Showcasing Cardiff University’s African research

Cardiff researchers have presented on the social, economic, and environmental impact of their African research and their longstanding equitable relationships with collaborators on the continent.

The projects showcased the diversity of work underway across Africa from the commercialisation of agriculture to the histories of labour and education, and from women’s status in the law to water challenges, and the need for MRI for all.

The event aimed to profile and support Cardiff University’s ongoing African research by identifying mutual research interests and overlapping expertise between Cardiff University staff, government, and civil society.

A performance by the Lanyi West African Ensemble from Cardiff University’s School of Music got the event underway.

Led by Landing Mané and established in 2013, the ensemble gives Cardiff University BA and BMus students the opportunity to study a range of instrumental, vocal and dance traditions, approaching repertoire from a range of West African cultures.

Professor Ambreena Manji, Dean of International for Africa at Cardiff University, said: "The showcase brought together the tremendous range of African research being done by colleagues across the University.

"The technical virtuosity of the Lanyi Ensemble set the tone, reminding us of the unique soundscape of a multilingual, multicultural Wales.

"It was very good to see colleagues from across the University, government, and civil society finding much in common and expanding their networks."

Dr Romie Nghitevelekwa presented her work on millet grain as an example of the integration of rural subsistence agriculture into the market economy in Namibia.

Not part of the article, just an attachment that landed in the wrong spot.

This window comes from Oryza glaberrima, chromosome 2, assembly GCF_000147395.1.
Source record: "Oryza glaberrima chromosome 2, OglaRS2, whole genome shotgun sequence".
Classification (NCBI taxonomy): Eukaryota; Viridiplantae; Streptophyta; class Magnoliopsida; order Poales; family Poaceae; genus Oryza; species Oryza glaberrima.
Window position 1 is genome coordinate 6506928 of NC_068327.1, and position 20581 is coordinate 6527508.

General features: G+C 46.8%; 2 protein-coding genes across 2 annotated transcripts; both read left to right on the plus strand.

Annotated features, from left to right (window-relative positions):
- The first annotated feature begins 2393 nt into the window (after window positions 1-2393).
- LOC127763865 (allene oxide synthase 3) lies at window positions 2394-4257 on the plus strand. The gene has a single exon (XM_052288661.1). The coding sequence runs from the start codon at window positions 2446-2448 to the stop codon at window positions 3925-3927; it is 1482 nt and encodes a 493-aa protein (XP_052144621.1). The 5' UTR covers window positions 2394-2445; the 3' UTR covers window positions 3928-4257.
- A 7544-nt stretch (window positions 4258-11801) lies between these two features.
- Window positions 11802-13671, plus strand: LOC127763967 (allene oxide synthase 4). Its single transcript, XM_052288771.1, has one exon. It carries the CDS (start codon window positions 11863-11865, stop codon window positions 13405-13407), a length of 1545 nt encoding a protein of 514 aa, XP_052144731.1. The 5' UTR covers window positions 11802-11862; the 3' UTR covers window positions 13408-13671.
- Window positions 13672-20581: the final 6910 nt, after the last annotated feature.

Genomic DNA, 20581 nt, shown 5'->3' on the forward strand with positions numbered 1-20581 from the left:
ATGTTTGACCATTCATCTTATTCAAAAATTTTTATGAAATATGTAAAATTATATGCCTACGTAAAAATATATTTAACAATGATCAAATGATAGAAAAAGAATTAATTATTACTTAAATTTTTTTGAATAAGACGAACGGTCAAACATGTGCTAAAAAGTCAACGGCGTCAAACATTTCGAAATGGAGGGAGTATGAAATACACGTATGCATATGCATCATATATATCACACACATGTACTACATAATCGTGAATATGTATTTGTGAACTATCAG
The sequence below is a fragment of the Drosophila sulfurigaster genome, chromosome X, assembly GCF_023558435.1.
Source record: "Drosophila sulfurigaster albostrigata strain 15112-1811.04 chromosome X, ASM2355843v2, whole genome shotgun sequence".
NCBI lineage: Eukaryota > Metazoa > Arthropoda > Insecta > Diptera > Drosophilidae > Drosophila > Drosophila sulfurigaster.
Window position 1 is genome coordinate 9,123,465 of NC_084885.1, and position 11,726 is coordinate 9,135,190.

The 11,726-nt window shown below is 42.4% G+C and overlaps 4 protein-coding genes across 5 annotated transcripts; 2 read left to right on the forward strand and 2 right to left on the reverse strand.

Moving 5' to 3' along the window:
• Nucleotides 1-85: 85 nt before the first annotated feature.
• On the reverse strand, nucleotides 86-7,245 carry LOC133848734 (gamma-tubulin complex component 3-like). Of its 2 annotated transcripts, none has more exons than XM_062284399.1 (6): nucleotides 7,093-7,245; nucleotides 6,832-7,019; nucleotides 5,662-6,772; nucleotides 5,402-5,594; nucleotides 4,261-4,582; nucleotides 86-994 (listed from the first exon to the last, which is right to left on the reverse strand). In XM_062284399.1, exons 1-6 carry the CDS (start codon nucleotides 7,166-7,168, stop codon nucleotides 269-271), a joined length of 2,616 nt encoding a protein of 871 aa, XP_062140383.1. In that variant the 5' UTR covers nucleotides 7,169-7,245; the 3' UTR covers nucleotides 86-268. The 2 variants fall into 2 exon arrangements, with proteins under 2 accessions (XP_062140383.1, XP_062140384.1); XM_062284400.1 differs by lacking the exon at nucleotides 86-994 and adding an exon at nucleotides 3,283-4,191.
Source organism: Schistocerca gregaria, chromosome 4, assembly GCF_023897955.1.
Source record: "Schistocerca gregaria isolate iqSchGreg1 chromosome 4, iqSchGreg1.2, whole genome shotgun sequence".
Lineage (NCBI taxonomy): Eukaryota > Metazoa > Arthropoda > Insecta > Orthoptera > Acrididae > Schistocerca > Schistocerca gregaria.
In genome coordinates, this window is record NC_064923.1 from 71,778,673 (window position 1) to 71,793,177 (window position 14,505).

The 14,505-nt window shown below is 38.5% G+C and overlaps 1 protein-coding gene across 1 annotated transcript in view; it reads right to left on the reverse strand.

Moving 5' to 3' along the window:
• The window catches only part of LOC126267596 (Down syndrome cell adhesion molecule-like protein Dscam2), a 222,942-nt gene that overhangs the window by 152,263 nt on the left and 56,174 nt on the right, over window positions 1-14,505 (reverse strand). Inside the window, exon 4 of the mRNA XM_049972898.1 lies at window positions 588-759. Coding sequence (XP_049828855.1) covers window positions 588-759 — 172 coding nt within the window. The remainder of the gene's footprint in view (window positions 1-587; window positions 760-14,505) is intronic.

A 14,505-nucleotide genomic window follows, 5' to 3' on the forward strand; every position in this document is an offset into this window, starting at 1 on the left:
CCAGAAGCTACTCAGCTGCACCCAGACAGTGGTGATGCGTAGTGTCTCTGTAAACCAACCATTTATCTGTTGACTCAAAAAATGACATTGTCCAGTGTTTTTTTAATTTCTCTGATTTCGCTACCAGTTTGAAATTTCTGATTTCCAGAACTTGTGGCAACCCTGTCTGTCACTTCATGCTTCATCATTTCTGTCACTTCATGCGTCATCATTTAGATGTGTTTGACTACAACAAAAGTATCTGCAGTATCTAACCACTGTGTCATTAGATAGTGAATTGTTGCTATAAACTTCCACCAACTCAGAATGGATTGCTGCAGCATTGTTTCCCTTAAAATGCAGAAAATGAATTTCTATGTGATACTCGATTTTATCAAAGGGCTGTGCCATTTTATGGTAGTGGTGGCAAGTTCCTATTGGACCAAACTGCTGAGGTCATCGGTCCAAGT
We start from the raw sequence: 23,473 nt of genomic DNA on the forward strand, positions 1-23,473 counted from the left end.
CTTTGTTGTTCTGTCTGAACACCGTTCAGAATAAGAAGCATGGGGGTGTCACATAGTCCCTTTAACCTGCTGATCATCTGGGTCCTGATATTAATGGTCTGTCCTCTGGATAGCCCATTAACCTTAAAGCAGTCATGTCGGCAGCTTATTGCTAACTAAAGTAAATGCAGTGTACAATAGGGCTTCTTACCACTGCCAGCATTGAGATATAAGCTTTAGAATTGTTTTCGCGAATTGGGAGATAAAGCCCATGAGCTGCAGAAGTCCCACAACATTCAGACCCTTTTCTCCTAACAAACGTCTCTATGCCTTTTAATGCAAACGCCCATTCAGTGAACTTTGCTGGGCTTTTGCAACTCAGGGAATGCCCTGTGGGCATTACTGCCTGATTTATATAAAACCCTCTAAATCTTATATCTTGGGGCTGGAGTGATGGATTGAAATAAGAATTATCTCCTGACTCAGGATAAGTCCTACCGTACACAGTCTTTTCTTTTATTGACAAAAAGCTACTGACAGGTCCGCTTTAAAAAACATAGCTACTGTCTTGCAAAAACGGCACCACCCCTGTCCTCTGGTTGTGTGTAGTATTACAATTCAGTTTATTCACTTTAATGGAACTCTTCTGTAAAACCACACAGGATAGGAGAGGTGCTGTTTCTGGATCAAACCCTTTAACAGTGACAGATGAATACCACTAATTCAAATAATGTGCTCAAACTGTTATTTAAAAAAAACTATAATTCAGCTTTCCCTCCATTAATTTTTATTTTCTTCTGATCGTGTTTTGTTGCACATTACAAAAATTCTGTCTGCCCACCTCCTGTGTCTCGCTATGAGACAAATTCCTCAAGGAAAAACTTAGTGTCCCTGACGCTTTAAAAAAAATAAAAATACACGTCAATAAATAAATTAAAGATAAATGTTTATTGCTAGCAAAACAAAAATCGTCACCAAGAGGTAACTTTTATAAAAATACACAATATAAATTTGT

A social anthropologist from the University of Namibia, Dr Nghitevelekwa showed how her project provides a historical and contemporary analysis of the extent and nature of the commercialisation of subsistence agriculture in rural communities across the region.

Dr Mariam Kamunyu spoke about her project on theorising African feminist judgments.

A feminist and human rights lawyer from Kenya, Dr Kamunyu described the history of feminist judgments and their utility in putting alternative perspectives before the judiciary and influencing the legal profession.

Dr Nicki Kindersley shared her work on the histories of labour and education in South Sudan.

Drawing on her research projects with colleagues at the University of Juba and Rift Valley Institute in South Sudan, including projects on ethical research standards and histories of education, Dr Kindersley reflected on post/colonial histories of care and work, which are at the heart of her 2024/25 International Social Research Foundation Early Career Fellowship.

Dr Joe Williams presented his work on global development and the contradictions of ’new water’.

Dr Williams’ research aims to understand the changing relationship between environment and society, with a particular focus on water challenges. Dr Williams has recently been awarded a European Research Council Starter Grant for a project on the transition to unconventional water resources which aims to understand how new water technologies will shape access to water in African contexts.

Professor Derek Jones outlined the Centre’s work with colleagues in Ghana and Uganda to develop low-cost MRI scanners.

The scanners, which are powerful medical diagnostic tools for illnesses including cancer, neurological illness, and heart disease, are expensive and not readily available in low income and rural communities.

Professor Jones discussed the need to democratise MRI, bringing the technology to the patients who need it.

Professor Manji added: "I look forward to following the progress of these projects and to supporting more excellent African research in 2024 and beyond."

Next year, Cardiff University’s new Africa Strategic Advisory Group - comprised of members from funding councils, government, and the cultural sectors - will convene for the first time.

The group will support Professor Manji in her role as Dean of International for Africa to deliver an action plan for research and engagement work across the region.

We have formal links across more than 35 countries and hold strategic partnerships with Xiamen University and Unicamp.